Niagara Gazette — A vacant North End fire hall is one step closer to being renovated and returned to the tax rolls.
The city planning board unanimously approved a recommendation to the city council that a Highland Avenue fire hall owned by the city be sold to the Isaiah 61 Project, a housing not-for-profit that trains underemployed city residents in the building trades while renovating abandoned homes, at its assessed value of $6,000 during its monthly meeting on Wednesday.
Rick Smith, the planning board chairman, said he believes the organization’s work is valuable to the city, but found the proposed agreement particularly appealing because the project while pay full taxes on the building despite having not-for-profit status.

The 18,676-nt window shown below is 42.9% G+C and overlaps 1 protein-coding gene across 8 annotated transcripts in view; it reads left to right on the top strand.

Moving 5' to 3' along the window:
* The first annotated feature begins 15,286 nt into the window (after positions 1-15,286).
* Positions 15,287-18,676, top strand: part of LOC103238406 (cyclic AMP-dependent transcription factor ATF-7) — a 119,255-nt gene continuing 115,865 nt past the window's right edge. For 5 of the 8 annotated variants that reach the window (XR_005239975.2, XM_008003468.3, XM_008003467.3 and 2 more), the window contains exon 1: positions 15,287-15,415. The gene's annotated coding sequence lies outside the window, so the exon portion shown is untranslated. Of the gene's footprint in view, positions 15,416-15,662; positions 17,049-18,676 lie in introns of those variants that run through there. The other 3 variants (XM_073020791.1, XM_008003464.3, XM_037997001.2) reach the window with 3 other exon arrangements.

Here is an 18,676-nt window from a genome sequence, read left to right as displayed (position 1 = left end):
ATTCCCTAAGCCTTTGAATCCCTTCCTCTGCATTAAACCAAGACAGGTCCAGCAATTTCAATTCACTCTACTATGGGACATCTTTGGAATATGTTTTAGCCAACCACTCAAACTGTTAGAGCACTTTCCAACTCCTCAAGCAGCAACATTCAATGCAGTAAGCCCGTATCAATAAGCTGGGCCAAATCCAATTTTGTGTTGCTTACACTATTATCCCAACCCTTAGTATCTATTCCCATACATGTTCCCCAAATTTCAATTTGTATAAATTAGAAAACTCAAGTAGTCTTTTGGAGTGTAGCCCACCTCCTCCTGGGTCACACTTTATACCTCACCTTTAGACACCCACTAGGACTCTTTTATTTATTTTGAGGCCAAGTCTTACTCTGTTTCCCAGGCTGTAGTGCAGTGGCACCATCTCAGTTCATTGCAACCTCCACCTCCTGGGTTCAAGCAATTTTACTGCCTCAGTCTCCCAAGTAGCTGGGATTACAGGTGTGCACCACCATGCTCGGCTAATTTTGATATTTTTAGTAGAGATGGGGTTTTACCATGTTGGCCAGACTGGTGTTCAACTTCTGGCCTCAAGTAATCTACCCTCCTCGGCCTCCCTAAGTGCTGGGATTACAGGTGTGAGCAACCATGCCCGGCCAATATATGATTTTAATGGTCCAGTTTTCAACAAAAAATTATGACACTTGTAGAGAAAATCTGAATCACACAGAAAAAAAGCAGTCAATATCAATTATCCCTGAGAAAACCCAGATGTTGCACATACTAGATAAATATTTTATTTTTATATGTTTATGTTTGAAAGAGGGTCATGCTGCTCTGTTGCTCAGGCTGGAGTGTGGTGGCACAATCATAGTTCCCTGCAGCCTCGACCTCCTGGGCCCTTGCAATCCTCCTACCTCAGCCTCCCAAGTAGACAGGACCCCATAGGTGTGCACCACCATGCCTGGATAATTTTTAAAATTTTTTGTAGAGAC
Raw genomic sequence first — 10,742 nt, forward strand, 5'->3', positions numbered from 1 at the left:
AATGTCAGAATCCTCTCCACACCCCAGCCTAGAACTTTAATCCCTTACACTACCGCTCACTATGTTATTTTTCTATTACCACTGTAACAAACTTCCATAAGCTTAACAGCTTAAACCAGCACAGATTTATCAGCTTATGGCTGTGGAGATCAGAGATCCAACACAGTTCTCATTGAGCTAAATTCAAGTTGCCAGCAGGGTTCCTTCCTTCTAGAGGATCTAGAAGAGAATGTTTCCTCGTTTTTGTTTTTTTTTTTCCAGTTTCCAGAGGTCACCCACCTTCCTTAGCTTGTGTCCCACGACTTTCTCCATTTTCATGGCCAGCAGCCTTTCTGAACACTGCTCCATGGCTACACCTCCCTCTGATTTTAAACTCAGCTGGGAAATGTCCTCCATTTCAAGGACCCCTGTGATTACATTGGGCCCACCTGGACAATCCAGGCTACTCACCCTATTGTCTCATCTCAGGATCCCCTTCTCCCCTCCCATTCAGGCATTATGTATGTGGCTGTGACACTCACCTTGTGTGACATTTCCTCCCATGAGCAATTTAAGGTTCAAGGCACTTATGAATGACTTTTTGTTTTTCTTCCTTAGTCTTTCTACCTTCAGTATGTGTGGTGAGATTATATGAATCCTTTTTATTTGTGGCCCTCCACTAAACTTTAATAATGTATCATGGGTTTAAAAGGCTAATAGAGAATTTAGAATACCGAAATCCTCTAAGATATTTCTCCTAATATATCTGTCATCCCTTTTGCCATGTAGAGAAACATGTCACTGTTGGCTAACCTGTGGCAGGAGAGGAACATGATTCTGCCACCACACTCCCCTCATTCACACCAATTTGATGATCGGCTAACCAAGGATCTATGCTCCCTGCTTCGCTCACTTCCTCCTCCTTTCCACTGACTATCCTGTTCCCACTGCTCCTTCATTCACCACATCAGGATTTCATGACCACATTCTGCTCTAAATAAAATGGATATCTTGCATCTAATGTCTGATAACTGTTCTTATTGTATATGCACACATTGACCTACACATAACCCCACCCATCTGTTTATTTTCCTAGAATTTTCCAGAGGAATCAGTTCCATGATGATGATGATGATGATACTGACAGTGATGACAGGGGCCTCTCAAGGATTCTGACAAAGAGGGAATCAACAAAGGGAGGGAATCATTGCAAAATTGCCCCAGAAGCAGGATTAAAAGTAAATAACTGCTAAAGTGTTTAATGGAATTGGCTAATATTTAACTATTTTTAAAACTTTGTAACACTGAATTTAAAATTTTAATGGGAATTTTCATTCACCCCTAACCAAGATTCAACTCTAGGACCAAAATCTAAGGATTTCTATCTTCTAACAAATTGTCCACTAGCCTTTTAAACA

“There going to pay the taxes, which is really unheard of for a non-profit,” Smith said.
The renovation will take a building that is now a liability for the city and turn it into an asset, he added.
“It’s good for the taxpayer,” Smith said.
The organization is moving forward with plans to renovate the long-vacant and run down fire hall — owned by the city — to be used as a headquarters for its growing programming.
The Isaiah 61 Project will use the hall as a office, training facility and a reclaim store.
The organization recently began sorting through houses set to be demolished by the city and extracting valuable materials before the buildings come down. A temporary reclaim store is set to open on Hyde Park Boulevard next week. The materials salvaged from the houses will be available for purchase to the general public and the store will also buy and accepted donated materials to be resold.
The Isaiah 61 Project has received a number of grants — as large as $200,000 — and will use money from the city, state and federal governments to complete the renovation.